Star Citizen is a highly ambitious space sim, a game that was announced back in 2012, a game that has steadily grown, expanded, and evolved in scope, much like the universe that it hopes to depict, a game that has set new standards for how crowdfunding in video games is handled… Star Citizen has already created history.
There’s so much about the game that begs questions, so much about it that we want to know- how do the creators even approach the creation of a game as mind bogglingly vast as this? So when we at GamingBolt got a chance to sit down and talk to Cloud Imperium Games’ Eric Kieron Davis, we had so many questions we could hardly contain ourselves.
I wanted to start by asking you to please introduce yourself for our readers, so they would know more about you, and what you are doing on the game.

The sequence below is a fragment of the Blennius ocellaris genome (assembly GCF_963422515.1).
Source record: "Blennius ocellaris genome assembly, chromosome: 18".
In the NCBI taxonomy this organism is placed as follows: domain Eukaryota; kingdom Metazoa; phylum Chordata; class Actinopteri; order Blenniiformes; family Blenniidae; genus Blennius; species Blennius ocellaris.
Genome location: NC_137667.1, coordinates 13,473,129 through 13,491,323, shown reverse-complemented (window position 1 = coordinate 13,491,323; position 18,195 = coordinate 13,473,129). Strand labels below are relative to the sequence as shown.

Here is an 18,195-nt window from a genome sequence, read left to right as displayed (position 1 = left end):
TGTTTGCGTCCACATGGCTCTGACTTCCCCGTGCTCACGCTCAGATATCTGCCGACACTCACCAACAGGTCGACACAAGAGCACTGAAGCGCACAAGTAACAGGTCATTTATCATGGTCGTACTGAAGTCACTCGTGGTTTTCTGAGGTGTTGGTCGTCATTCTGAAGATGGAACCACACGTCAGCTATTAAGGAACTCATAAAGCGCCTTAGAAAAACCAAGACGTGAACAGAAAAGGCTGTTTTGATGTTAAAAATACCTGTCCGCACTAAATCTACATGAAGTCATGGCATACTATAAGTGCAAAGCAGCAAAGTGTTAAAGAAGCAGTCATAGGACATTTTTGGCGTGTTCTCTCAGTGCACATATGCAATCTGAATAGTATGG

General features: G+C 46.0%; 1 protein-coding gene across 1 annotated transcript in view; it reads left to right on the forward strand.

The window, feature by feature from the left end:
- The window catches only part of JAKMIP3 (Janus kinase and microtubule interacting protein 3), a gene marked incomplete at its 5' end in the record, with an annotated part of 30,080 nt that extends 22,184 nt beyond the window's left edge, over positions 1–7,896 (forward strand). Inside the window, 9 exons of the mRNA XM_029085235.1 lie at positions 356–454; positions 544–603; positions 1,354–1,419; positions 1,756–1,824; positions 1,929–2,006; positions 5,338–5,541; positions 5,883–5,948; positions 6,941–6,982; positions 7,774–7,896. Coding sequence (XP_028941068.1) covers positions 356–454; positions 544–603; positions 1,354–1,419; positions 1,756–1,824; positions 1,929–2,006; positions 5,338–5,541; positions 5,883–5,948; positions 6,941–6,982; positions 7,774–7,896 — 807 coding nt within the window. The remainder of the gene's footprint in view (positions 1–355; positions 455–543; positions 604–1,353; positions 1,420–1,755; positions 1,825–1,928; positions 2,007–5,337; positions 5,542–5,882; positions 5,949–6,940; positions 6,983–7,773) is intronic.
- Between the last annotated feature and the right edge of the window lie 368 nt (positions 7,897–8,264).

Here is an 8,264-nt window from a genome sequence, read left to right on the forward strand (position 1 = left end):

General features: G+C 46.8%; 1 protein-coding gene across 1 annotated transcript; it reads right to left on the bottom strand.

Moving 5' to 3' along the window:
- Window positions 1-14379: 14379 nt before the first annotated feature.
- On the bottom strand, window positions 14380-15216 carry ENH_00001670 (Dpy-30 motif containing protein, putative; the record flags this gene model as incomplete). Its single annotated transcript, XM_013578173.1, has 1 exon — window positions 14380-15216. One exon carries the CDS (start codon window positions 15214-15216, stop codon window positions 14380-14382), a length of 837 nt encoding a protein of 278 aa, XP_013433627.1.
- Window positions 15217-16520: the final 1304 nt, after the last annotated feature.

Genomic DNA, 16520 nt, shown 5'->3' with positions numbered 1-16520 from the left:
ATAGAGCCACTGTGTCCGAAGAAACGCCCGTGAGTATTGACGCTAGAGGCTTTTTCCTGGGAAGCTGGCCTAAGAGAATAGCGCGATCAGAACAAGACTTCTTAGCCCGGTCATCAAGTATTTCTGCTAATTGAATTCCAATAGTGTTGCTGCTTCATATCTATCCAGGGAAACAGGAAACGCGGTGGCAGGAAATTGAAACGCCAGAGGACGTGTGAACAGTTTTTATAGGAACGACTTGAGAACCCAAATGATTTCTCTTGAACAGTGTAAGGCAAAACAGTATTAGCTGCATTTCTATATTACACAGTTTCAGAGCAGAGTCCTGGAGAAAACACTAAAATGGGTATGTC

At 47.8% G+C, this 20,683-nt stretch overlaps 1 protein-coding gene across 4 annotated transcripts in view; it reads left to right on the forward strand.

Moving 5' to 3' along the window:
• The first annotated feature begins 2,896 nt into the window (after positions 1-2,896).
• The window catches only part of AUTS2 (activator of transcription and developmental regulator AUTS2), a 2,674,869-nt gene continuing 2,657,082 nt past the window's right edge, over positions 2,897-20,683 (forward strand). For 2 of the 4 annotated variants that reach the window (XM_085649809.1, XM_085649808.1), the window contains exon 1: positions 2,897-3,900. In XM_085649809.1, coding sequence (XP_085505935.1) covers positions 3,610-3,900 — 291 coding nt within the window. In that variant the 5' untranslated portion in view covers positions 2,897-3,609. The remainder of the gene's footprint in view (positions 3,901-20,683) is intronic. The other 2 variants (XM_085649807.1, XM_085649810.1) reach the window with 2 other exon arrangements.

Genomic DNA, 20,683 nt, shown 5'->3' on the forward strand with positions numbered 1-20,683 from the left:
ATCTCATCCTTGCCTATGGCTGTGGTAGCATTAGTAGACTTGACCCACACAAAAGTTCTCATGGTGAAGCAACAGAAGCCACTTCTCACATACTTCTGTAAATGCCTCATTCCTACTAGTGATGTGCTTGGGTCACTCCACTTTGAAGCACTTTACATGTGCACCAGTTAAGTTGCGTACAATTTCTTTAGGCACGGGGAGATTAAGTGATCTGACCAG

Sure. My name is Eric Kieron Davis, I’m a senior producer here at the Los Angeles studios. I’m mostly focused on the US studios, with my team with Dave, who’s out in Austin, and with myself here. We’ve got roughly 67 people here in LA, a handful of folks in Austin, and my main role is supervising production for the US, working with our global partners, cause we have teams in other regions, and producing chunks of the game that are impacted by our studios, as we head down this journey that is Star Citizen.
So I actually did want to start right by jumping into this journey. It’s been a really long time, the game was announced in 2012, it’s had a record breaking crowd funding run, and I don’t think it would be exaggeration to say that it’s the most hyped PC game at the minute, which is saying something since Half Life 3’s specter always looms over everything else. You know, hopefully we’ll see Squadron 42 some time soon. I wanted to know, how has the production schedule changed and evolved through all of this?